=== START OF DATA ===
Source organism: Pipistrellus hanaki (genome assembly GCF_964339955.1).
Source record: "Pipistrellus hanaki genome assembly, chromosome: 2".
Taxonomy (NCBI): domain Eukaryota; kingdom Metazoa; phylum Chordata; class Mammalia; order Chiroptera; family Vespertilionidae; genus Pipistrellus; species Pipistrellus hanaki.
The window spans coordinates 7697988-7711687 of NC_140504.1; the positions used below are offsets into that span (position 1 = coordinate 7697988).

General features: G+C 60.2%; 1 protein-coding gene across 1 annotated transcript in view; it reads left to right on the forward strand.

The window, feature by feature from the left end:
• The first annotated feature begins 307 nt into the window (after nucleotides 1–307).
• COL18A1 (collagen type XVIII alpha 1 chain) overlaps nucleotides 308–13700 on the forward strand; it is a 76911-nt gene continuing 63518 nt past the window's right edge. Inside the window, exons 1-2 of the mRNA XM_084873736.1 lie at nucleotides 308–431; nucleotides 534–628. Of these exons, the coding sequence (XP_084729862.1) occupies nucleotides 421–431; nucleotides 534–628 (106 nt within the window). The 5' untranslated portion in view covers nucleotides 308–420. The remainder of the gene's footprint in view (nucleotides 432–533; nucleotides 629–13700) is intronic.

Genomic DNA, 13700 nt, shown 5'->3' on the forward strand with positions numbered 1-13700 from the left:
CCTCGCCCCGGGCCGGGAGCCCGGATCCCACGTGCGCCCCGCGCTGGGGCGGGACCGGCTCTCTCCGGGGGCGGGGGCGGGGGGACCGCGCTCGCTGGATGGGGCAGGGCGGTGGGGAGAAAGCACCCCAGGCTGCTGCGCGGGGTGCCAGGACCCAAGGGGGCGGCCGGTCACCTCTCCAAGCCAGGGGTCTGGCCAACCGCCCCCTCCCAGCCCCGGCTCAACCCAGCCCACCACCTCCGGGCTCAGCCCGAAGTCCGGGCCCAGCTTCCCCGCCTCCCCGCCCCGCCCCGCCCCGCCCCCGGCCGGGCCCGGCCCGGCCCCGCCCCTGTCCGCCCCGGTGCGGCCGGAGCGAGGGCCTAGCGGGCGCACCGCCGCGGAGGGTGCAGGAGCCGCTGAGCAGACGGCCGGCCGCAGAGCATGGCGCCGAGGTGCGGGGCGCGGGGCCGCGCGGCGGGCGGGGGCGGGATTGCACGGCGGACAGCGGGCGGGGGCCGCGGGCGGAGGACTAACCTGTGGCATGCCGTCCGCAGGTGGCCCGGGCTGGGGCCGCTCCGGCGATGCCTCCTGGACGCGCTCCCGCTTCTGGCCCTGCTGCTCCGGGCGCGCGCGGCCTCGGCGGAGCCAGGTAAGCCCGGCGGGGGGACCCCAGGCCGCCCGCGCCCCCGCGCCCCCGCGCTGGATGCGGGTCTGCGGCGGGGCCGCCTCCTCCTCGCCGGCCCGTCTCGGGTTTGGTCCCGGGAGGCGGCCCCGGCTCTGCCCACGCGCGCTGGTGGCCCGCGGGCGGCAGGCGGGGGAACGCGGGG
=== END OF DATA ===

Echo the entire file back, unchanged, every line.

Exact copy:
Source organism: Pipistrellus hanaki (genome assembly GCF_964339955.1).
Source record: "Pipistrellus hanaki genome assembly, chromosome: 2".
Taxonomy (NCBI): domain Eukaryota; kingdom Metazoa; phylum Chordata; class Mammalia; order Chiroptera; family Vespertilionidae; genus Pipistrellus; species Pipistrellus hanaki.
The window spans coordinates 7697988-7711687 of NC_140504.1; the positions used below are offsets into that span (position 1 = coordinate 7697988).

General features: G+C 60.2%; 1 protein-coding gene across 1 annotated transcript in view; it reads left to right on the forward strand.

The window, feature by feature from the left end:
• The first annotated feature begins 307 nt into the window (after nucleotides 1–307).
• COL18A1 (collagen type XVIII alpha 1 chain) overlaps nucleotides 308–13700 on the forward strand; it is a 76911-nt gene continuing 63518 nt past the window's right edge. Inside the window, exons 1-2 of the mRNA XM_084873736.1 lie at nucleotides 308–431; nucleotides 534–628. Of these exons, the coding sequence (XP_084729862.1) occupies nucleotides 421–431; nucleotides 534–628 (106 nt within the window). The 5' untranslated portion in view covers nucleotides 308–420. The remainder of the gene's footprint in view (nucleotides 432–533; nucleotides 629–13700) is intronic.

Genomic DNA, 13700 nt, shown 5'->3' on the forward strand with positions numbered 1-13700 from the left:
CCTCGCCCCGGGCCGGGAGCCCGGATCCCACGTGCGCCCCGCGCTGGGGCGGGACCGGCTCTCTCCGGGGGCGGGGGCGGGGGGACCGCGCTCGCTGGATGGGGCAGGGCGGTGGGGAGAAAGCACCCCAGGCTGCTGCGCGGGGTGCCAGGACCCAAGGGGGCGGCCGGTCACCTCTCCAAGCCAGGGGTCTGGCCAACCGCCCCCTCCCAGCCCCGGCTCAACCCAGCCCACCACCTCCGGGCTCAGCCCGAAGTCCGGGCCCAGCTTCCCCGCCTCCCCGCCCCGCCCCGCCCCGCCCCCGGCCGGGCCCGGCCCGGCCCCGCCCCTGTCCGCCCCGGTGCGGCCGGAGCGAGGGCCTAGCGGGCGCACCGCCGCGGAGGGTGCAGGAGCCGCTGAGCAGACGGCCGGCCGCAGAGCATGGCGCCGAGGTGCGGGGCGCGGGGCCGCGCGGCGGGCGGGGGCGGGATTGCACGGCGGACAGCGGGCGGGGGCCGCGGGCGGAGGACTAACCTGTGGCATGCCGTCCGCAGGTGGCCCGGGCTGGGGCCGCTCCGGCGATGCCTCCTGGACGCGCTCCCGCTTCTGGCCCTGCTGCTCCGGGCGCGCGCGGCCTCGGCGGAGCCAGGTAAGCCCGGCGGGGGGACCCCAGGCCGCCCGCGCCCCCGCGCCCCCGCGCTGGATGCGGGTCTGCGGCGGGGCCGCCTCCTCCTCGCCGGCCCGTCTCGGGTTTGGTCCCGGGAGGCGGCCCCGGCTCTGCCCACGCGCGCTGGTGGCCCGCGGGCGGCAGGCGGGGGAACGCGGGG